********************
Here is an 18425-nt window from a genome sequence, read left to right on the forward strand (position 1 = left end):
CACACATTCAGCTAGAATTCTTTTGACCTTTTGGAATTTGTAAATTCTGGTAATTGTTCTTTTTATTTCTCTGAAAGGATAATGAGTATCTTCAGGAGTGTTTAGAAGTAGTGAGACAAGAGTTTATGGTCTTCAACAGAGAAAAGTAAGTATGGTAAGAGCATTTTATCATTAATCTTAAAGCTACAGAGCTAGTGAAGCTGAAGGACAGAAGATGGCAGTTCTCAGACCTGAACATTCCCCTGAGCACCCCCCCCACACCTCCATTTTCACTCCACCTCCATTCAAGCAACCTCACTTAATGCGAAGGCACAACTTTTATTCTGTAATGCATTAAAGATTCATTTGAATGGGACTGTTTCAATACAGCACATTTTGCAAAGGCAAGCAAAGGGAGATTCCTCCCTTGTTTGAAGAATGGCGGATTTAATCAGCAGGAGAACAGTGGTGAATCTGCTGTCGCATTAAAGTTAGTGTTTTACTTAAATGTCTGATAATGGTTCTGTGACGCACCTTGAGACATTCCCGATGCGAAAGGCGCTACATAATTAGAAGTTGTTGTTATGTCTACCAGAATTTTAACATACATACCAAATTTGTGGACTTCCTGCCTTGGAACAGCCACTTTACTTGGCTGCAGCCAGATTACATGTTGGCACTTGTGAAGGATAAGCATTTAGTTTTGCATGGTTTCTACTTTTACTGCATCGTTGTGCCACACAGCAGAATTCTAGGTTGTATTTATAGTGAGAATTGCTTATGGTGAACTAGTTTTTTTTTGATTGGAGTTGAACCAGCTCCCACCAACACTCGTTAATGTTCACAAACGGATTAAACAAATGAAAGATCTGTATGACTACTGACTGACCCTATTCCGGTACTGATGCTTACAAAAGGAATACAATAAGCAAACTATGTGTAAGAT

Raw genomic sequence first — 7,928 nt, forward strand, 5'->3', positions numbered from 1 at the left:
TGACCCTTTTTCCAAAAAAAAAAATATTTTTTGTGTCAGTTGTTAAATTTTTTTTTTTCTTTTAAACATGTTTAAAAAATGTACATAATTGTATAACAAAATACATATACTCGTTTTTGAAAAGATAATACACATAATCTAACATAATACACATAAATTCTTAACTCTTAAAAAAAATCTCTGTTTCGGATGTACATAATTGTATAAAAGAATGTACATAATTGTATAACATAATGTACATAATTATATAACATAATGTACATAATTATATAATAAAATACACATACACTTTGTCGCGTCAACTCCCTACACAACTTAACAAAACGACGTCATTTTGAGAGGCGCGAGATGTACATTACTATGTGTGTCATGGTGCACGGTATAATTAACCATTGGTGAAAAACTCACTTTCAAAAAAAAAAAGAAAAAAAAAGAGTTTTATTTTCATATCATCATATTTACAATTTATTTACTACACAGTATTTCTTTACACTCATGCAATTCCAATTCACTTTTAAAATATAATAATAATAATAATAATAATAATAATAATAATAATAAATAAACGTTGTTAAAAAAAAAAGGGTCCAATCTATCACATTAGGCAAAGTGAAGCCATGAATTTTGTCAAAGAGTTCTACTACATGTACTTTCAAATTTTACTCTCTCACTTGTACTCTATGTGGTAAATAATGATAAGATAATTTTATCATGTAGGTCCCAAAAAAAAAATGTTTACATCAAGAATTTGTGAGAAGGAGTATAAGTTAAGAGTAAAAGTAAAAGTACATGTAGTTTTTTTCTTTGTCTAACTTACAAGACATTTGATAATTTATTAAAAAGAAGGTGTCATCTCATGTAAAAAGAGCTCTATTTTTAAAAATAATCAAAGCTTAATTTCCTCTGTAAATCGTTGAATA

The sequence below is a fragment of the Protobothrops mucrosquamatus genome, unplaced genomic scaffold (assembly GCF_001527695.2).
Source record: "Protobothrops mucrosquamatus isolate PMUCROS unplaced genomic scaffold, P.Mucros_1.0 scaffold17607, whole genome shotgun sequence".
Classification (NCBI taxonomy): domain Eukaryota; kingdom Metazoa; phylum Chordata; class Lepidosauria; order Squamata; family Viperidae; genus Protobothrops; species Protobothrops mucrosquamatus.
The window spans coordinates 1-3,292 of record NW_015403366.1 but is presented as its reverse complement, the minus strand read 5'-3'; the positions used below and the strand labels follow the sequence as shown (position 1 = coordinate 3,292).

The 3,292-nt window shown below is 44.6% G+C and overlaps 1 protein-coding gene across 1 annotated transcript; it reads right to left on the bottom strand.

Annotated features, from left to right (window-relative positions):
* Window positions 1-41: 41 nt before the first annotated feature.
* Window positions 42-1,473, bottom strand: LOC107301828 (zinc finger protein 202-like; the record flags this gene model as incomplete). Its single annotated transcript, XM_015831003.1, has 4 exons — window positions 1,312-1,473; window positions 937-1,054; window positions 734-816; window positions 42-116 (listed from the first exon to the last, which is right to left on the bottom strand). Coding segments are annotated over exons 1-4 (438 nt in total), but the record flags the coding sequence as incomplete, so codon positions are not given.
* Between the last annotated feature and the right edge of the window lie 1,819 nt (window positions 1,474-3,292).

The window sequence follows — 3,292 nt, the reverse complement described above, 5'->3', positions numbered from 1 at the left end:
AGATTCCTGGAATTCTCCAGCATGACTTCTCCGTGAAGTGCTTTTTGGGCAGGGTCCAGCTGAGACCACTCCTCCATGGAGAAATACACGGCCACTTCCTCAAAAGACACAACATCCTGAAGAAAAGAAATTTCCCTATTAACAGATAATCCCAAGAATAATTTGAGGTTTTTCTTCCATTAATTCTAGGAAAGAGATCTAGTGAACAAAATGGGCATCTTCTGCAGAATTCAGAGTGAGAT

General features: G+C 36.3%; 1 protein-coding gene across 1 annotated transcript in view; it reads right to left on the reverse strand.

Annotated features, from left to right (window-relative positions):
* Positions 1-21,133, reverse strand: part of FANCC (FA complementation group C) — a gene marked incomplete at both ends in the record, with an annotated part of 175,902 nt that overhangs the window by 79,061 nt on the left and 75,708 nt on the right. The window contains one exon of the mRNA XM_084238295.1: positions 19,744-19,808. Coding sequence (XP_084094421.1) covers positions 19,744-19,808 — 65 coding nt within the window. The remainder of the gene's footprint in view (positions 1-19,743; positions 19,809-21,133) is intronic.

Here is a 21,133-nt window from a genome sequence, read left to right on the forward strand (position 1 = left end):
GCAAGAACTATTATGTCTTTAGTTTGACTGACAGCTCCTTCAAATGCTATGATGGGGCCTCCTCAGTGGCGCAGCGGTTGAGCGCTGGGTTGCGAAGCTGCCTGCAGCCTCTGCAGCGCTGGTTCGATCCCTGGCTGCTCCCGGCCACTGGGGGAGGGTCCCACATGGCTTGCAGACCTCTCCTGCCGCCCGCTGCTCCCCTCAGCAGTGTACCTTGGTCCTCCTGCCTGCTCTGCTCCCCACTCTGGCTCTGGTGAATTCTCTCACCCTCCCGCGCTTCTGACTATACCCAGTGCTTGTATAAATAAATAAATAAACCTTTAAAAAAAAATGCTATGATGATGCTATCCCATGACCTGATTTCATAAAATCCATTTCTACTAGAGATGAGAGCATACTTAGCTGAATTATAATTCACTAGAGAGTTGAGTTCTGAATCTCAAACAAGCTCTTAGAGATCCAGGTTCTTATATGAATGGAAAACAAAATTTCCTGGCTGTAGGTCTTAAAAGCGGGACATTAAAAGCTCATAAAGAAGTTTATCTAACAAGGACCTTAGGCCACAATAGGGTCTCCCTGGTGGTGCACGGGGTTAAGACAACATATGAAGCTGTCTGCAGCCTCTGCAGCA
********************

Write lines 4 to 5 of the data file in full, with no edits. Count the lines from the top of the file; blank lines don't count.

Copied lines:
TGACCCTTTTTCCAAAAAAAAAAATATTTTTTGTGTCAGTTGTTAAATTTTTTTTTTTCTTTTAAACATGTTTAAAAAATGTACATAATTGTATAACAAAATACATATACTCGTTTTTGAAAAGATAATACACATAATCTAACATAATACACATAAATTCTTAACTCTTAAAAAAAATCTCTGTTTCGGATGTACATAATTGTATAAAAGAATGTACATAATTGTATAACATAATGTACATAATTATATAACATAATGTACATAATTATATAATAAAATACACATACACTTTGTCGCGTCAACTCCCTACACAACTTAACAAAACGACGTCATTTTGAGAGGCGCGAGATGTACATTACTATGTGTGTCATGGTGCACGGTATAATTAACCATTGGTGAAAAACTCACTTTCAAAAAAAAAAAGAAAAAAAAAGAGTTTTATTTTCATATCATCATATTTACAATTTATTTACTACACAGTATTTCTTTACACTCATGCAATTCCAATTCACTTTTAAAATATAATAATAATAATAATAATAATAATAATAATAATAATAAATAAACGTTGTTAAAAAAAAAAGGGTCCAATCTATCACATTAGGCAAAGTGAAGCCATGAATTTTGTCAAAGAGTTCTACTACATGTACTTTCAAATTTTACTCTCTCACTTGTACTCTATGTGGTAAATAATGATAAGATAATTTTATCATGTAGGTCCCAAAAAAAAAATGTTTACATCAAGAATTTGTGAGAAGGAGTATAAGTTAAGAGTAAAAGTAAAAGTACATGTAGTTTTTTTCTTTGTCTAACTTACAAGACATTTGATAATTTATTAAAAAGAAGGTGTCATCTCATGTAAAAAGAGCTCTATTTTTAAAAATAATCAAAGCTTAATTTCCTCTGTAAATCGTTGAATA

The sequence below is a fragment of the Protobothrops mucrosquamatus genome, unplaced genomic scaffold (assembly GCF_001527695.2).